January 19, 2022
An HP “Not for public posting or use” partner presentation sets out why “imitation cartridges are bad”.
The 2021 presentation is targeted at HP and partners for use with customers sets out why “imitation cartridges” are bad for business, the environment and printers.
The presentation notes that “You [customers] have a lot of choices when it comes to selling toner, but the cheapest may not be the best. Imitation cartridges are flooding the markets and have gained share in many countries through multiple routes-to-market. This is not a problem isolated to a few emerging markets—this is a global problem.”
The presentation then highlights that “imitation cartridges” are “Bad for your health” citing “third-party testing has shown that emissions from imitations exceed eco-label criteria set by Blue Angel, and they may have emissions that contribute to a poor indoor air quality where you live and work.”
Next up “imitation cartridges” are “Bad for environment” again citing “imitation cartridges may use more energy and have a larger carbon footprint, and with typically no recycling programmes offered by manufacturers, almost all imitation cartridges get thrown away.”
HP says “HP voluntarily designs and tests its printing systems to prevent emissions that exceed Blue Angel eco-label guidelines.” The presentation cites a “Nov 2019 WKI Blue Angel Indoor Air Quality study, commissioned by HP, in compliance with DE-UZ 205: 21 imitation toner cartridge brands compatible with HP Color LaserJet Pro MFP M477fdw.”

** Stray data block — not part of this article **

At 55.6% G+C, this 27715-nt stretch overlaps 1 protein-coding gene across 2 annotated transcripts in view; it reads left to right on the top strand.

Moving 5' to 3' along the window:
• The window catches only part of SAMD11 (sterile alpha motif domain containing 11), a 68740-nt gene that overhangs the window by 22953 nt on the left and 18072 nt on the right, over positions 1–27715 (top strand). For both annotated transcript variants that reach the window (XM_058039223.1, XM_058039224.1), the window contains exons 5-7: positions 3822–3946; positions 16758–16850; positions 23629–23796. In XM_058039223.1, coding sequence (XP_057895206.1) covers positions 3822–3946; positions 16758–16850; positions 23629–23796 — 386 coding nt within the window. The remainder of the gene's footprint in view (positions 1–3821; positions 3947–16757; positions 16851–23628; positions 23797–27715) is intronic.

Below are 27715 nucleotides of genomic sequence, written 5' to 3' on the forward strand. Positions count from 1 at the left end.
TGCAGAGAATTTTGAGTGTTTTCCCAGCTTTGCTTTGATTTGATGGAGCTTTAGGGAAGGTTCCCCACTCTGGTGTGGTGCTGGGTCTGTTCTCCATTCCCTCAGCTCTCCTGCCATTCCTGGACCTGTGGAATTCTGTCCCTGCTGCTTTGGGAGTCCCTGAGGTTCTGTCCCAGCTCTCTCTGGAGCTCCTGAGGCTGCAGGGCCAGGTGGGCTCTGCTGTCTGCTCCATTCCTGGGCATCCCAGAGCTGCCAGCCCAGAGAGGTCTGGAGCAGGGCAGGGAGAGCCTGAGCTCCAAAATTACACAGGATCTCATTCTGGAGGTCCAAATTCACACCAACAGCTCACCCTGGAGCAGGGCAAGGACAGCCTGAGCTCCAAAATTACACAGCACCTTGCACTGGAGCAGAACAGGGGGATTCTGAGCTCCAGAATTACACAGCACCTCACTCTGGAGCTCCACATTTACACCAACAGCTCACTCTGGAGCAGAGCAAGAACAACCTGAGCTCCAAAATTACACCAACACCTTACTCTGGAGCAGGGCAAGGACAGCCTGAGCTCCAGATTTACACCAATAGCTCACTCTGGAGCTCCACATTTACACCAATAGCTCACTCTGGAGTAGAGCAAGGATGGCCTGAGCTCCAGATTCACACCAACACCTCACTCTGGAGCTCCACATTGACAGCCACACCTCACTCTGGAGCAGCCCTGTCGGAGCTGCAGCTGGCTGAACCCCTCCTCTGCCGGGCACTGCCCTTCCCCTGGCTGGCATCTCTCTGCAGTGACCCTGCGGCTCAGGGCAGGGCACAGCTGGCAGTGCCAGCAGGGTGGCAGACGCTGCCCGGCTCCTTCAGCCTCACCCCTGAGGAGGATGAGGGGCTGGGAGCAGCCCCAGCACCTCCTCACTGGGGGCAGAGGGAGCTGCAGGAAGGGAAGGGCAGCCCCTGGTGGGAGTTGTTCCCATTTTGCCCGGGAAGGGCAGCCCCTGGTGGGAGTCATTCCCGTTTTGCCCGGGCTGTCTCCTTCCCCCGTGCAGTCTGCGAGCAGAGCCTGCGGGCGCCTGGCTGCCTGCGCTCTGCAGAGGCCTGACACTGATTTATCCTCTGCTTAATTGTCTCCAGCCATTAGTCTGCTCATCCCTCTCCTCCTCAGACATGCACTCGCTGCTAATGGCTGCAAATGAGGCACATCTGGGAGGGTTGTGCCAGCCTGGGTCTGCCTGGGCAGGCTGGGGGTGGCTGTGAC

The presentation notes conclude by saying “imitation cartridges” are “Bad for your printer”, citing “technicians reporting cases of non-HP cartridges causing more service calls, cartridge failures, and printer damage; in addition, non-HP cartridges may contain chips that may contain untrusted firmware or malicious code.”
The presentation also says “Original HP cartridges returned through HP Planet Partners
are never sent to a landfill, and HP never refills or resells Original HP cartridges.” This was correct earlier last year. But in December The Recycler reported that HP had “launched HP EvoCycle Toner Cartridge in the French market.”
The cartridges are produced at the Canon Liffré recycling and production site in Brittany, France and contains “a total of 76% recycled and reused components with the same level of quality as standard HP cartridges”. The marketing describes it as an environment-friendly product and the most sustainable HP toner cartridge.” And are “made from “recycled components and reused parts from genuine HP cartridges.”
Editor: For as many reports as say that non-HP cartridges are bad, but OEM cartridges are good, there are counter reports saying that remanufactured cartridges are good for the environment and have a lower CO2 footprint. HP now produces (via Canon) the EvoCycle Toner Cartridge, so I guess they will need to revaluate their message?
And for the growing consumer audience looking for a genuine remanufactured cartridge, there is the ETIRA certification programme where OEM cartridges are successfully remanufactured and all empty cartridges that are not suitable for remanufacturing are fed into a proper and legitimate raw material recycling process in line with the EU waste hierarchy rules.
And talking of HP citing the Blue Angel DE-UZ 205 specifications when conducting emissions testing where HP has several printers with Blue Angel accreditation. Many aftermarket toners are tested by the LGA to ensure they meet the same exacting standards as HP. – “Just saying”
But in the end, it’s a marketing thing. The once dominant OEM finds itself in a mature market and focused on making huge profits for share buy backs and dividends. Meanwhile it appears to be slowly losing out to a) their competitors and b) the aftermarket.
Categories : World Focus